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Saturday, October 27, 2001




COURTESY PHOTO
Peggie Ehlke, center, poses with a reproduction of a
Ramage press at Mission Houses Museum in this
photograph taken in 1967.



Mission Houses director
descended from missionaries

PEGGIE SILVERMAN EHLKE / 1920-2001

John David Provoo / Buddhist Teacher

SEE ALSO: OBITUARIES


By Leila Fujimori
lfujimori@starbulletin.com

Museum curator Peggie Silverman Ehlke devoted her life to preserving the past but never stopped living life in the present to the fullest.

"She didn't slow down," said Deborah Dunn, director of the Mission Houses Museum. "At an age when some people are winding down, she kept going. She lived her life fully."

Ehlke died Oct. 18 at the age of 81.

After Ehlke, a fifth-generation descendant of missionaries, served as curator for the Mission Houses Museum, working there for 25 years. She continued to volunteer until this past summer.

Ehlke was "the first professional curator the museum had," Dunn said, upgrading storage for quilts and other textile exhibits to 24-hour climate control.

In the 1960s, Ehlke wanted to reproduce a Ramage press, like the one that American missionaries in Hawaii used to produce the first Hawaiian language book, but the press had disappeared from the islands.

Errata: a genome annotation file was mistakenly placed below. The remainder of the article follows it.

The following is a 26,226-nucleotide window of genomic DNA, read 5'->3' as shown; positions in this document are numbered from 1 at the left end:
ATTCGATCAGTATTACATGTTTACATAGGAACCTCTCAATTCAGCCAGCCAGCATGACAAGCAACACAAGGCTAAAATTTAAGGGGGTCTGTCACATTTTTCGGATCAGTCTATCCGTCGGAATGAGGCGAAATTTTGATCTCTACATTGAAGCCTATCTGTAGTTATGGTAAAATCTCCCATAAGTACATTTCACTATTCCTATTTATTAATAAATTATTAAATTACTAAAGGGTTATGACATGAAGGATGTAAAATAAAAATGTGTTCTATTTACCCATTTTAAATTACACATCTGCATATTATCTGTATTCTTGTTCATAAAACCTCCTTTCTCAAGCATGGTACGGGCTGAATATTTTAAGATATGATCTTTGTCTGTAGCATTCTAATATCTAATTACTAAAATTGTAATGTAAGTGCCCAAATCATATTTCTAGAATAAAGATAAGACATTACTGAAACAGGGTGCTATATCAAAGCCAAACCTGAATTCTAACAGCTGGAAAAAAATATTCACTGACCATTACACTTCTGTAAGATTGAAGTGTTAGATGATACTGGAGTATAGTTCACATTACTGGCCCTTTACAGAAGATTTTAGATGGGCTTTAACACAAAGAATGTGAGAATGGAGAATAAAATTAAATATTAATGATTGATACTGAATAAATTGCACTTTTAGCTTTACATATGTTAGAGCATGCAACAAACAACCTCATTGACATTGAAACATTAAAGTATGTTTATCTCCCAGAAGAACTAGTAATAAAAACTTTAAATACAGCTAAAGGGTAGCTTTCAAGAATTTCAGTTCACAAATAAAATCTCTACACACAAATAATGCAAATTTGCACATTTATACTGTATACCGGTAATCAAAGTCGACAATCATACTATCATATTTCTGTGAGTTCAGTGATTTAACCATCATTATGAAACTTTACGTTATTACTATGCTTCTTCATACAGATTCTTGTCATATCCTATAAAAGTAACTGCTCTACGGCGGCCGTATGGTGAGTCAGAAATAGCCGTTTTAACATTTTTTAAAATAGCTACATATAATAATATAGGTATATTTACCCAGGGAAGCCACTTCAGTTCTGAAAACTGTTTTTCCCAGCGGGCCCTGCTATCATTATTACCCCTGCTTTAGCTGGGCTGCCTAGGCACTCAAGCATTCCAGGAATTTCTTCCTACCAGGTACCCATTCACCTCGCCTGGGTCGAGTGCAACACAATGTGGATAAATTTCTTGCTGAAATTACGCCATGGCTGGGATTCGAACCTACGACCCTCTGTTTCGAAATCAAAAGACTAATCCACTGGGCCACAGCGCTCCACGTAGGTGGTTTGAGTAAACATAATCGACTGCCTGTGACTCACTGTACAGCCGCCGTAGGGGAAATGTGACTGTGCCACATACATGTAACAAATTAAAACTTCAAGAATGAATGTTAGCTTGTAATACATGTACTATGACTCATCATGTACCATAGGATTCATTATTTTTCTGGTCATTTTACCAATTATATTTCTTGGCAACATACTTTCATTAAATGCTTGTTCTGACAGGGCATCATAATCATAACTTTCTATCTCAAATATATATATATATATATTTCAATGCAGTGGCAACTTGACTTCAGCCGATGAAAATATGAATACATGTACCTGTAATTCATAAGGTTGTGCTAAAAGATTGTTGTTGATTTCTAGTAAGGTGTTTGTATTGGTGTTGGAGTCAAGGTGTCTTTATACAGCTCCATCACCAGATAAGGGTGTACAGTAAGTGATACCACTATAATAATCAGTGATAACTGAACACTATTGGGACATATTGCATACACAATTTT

"It just shows her imagination, her zeal and her creative abilities," said friend Yvonne Singer.

Ehlke felt printing in the Hawaiian language was one of the most important things the missionaries did, Singer said.

Ehlke's search for the press with friend Albertine Loomis, a great-granddaughter of the first mission printer, took them to the mainland.

The quest yielded plans for a Ramage press. From the plans, students at the Honolulu Community College built a replica, which became the centerpiece of the Kahale Pai exhibit at the Mission Houses Museum, a reproduction of the Honolulu printing office of the Sandwich Island Mission Press.

Dunn, who met Ehlke when she was first beginning her career, said Ehlke impressed her as someone who never stopped learning.

While in her 60s, Ehlke wrote her master's thesis on a prominent missionary family.

Ehlke had a passion for quilts, Singer said. She also traveled to the neighbor islands working on the Hawaiian Quilt Research Project, which catalogued Hawaiian quilts. Ehlke was a descendant of Rev. Ephraim Weston Clark, the third pastor at Kawaiahao Church, who translated many books into Hawaiian.



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